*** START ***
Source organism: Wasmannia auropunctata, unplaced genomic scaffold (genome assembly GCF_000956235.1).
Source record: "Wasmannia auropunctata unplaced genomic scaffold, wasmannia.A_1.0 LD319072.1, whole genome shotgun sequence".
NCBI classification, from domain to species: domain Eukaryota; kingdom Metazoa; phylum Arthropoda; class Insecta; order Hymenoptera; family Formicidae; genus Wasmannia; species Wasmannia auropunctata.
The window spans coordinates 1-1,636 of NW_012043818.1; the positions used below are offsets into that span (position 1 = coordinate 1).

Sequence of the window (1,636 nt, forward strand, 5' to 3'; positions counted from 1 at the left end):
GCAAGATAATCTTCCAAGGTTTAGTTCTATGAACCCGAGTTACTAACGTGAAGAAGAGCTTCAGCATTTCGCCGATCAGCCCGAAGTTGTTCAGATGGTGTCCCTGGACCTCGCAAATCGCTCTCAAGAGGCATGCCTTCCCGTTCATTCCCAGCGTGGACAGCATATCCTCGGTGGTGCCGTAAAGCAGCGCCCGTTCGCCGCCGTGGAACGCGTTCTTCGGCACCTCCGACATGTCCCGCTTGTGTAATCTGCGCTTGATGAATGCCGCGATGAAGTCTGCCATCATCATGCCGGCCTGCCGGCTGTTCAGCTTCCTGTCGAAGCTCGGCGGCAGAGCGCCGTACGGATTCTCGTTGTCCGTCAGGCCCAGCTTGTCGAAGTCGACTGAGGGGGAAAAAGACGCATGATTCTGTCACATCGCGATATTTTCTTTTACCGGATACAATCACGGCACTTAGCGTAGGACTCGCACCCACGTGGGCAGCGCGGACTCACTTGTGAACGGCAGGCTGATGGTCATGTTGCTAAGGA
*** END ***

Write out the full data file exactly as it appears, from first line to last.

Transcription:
Source organism: Wasmannia auropunctata, unplaced genomic scaffold (genome assembly GCF_000956235.1).
Source record: "Wasmannia auropunctata unplaced genomic scaffold, wasmannia.A_1.0 LD319072.1, whole genome shotgun sequence".
NCBI classification, from domain to species: domain Eukaryota; kingdom Metazoa; phylum Arthropoda; class Insecta; order Hymenoptera; family Formicidae; genus Wasmannia; species Wasmannia auropunctata.
The window spans coordinates 1-1,636 of NW_012043818.1; the positions used below are offsets into that span (position 1 = coordinate 1).

Sequence of the window (1,636 nt, forward strand, 5' to 3'; positions counted from 1 at the left end):
GCAAGATAATCTTCCAAGGTTTAGTTCTATGAACCCGAGTTACTAACGTGAAGAAGAGCTTCAGCATTTCGCCGATCAGCCCGAAGTTGTTCAGATGGTGTCCCTGGACCTCGCAAATCGCTCTCAAGAGGCATGCCTTCCCGTTCATTCCCAGCGTGGACAGCATATCCTCGGTGGTGCCGTAAAGCAGCGCCCGTTCGCCGCCGTGGAACGCGTTCTTCGGCACCTCCGACATGTCCCGCTTGTGTAATCTGCGCTTGATGAATGCCGCGATGAAGTCTGCCATCATCATGCCGGCCTGCCGGCTGTTCAGCTTCCTGTCGAAGCTCGGCGGCAGAGCGCCGTACGGATTCTCGTTGTCCGTCAGGCCCAGCTTGTCGAAGTCGACTGAGGGGGAAAAAGACGCATGATTCTGTCACATCGCGATATTTTCTTTTACCGGATACAATCACGGCACTTAGCGTAGGACTCGCACCCACGTGGGCAGCGCGGACTCACTTGTGAACGGCAGGCTGATGGTCATGTTGCTAAGGA